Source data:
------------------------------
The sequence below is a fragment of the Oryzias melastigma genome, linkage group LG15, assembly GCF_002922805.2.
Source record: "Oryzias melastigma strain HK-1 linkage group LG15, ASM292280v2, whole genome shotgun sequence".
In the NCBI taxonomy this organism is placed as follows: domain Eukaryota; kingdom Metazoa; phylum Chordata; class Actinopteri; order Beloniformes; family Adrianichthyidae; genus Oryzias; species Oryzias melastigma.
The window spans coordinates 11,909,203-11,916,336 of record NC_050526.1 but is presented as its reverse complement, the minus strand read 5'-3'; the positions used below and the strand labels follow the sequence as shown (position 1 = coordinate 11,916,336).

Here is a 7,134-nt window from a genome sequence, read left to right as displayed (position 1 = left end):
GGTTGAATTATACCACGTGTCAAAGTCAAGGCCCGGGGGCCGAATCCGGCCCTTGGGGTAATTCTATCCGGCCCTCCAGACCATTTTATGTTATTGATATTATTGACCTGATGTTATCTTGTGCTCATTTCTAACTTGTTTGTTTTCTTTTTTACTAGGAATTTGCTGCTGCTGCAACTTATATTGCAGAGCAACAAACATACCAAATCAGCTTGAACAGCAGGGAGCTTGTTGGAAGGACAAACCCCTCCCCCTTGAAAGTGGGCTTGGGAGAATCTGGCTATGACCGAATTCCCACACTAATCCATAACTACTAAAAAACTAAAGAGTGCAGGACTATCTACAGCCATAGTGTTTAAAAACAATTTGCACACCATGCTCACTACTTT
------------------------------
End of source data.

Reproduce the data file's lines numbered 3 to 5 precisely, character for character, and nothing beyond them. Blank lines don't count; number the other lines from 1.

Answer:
In the NCBI taxonomy this organism is placed as follows: domain Eukaryota; kingdom Metazoa; phylum Chordata; class Actinopteri; order Beloniformes; family Adrianichthyidae; genus Oryzias; species Oryzias melastigma.
The window spans coordinates 11,909,203-11,916,336 of record NC_050526.1 but is presented as its reverse complement, the minus strand read 5'-3'; the positions used below and the strand labels follow the sequence as shown (position 1 = coordinate 11,916,336).

Here is a 7,134-nt window from a genome sequence, read left to right as displayed (position 1 = left end):